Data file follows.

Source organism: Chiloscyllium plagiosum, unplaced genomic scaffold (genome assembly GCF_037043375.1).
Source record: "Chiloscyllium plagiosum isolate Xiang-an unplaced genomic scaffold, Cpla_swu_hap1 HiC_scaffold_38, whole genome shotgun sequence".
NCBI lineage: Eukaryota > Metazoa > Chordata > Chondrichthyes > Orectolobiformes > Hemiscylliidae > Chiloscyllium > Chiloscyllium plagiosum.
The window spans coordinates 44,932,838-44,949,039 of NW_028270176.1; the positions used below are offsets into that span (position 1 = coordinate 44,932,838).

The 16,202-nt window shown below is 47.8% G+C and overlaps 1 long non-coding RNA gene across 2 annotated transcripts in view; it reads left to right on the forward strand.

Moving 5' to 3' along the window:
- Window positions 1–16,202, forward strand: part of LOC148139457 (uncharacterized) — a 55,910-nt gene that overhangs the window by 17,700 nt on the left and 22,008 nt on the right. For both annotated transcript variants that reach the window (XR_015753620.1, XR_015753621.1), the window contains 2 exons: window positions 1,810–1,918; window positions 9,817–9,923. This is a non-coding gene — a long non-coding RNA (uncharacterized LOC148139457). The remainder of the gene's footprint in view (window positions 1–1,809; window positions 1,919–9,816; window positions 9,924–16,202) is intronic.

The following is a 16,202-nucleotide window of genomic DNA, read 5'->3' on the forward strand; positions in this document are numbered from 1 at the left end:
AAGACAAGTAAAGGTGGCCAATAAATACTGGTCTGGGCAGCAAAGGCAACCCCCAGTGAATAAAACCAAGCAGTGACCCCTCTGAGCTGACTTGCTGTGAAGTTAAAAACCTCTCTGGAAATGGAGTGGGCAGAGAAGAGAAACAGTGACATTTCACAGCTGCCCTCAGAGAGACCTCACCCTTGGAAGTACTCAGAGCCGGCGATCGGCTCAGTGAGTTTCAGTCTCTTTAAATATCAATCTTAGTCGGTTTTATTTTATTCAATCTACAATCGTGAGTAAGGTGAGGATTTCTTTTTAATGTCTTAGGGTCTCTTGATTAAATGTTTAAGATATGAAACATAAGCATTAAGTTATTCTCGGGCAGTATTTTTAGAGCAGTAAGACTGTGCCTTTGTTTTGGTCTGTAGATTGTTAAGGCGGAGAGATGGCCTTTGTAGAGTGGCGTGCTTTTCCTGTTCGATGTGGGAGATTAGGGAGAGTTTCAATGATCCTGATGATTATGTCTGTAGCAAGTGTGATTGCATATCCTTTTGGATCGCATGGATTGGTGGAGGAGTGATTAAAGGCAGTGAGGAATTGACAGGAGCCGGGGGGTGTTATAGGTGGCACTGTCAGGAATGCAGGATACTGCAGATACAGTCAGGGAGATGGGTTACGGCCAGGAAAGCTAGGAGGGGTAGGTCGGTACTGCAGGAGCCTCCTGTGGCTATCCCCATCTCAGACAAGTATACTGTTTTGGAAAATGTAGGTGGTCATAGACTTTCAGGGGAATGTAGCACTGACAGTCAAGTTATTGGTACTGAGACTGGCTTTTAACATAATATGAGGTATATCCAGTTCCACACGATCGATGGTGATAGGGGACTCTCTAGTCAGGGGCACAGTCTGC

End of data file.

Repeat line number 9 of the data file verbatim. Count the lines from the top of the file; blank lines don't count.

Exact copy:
AAGACAAGTAAAGGTGGCCAATAAATACTGGTCTGGGCAGCAAAGGCAACCCCCAGTGAATAAAACCAAGCAGTGACCCCTCTGAGCTGACTTGCTGTGAAGTTAAAAACCTCTCTGGAAATGGAGTGGGCAGAGAAGAGAAACAGTGACATTTCACAGCTGCCCTCAGAGAGACCTCACCCTTGGAAGTACTCAGAGCCGGCGATCGGCTCAGTGAGTTTCAGTCTCTTTAAATATCAATCTTAGTCGGTTTTATTTTATTCAATCTACAATCGTGAGTAAGGTGAGGATTTCTTTTTAATGTCTTAGGGTCTCTTGATTAAATGTTTAAGATATGAAACATAAGCATTAAGTTATTCTCGGGCAGTATTTTTAGAGCAGTAAGACTGTGCCTTTGTTTTGGTCTGTAGATTGTTAAGGCGGAGAGATGGCCTTTGTAGAGTGGCGTGCTTTTCCTGTTCGATGTGGGAGATTAGGGAGAGTTTCAATGATCCTGATGATTATGTCTGTAGCAAGTGTGATTGCATATCCTTTTGGATCGCATGGATTGGTGGAGGAGTGATTAAAGGCAGTGAGGAATTGACAGGAGCCGGGGGGTGTTATAGGTGGCACTGTCAGGAATGCAGGATACTGCAGATACAGTCAGGGAGATGGGTTACGGCCAGGAAAGCTAGGAGGGGTAGGTCGGTACTGCAGGAGCCTCCTGTGGCTATCCCCATCTCAGACAAGTATACTGTTTTGGAAAATGTAGGTGGTCATAGACTTTCAGGGGAATGTAGCACTGACAGTCAAGTTATTGGTACTGAGACTGGCTTTTAACATAATATGAGGTATATCCAGTTCCACACGATCGATGGTGATAGGGGACTCTCTAGTCAGGGGCACAGTCTGC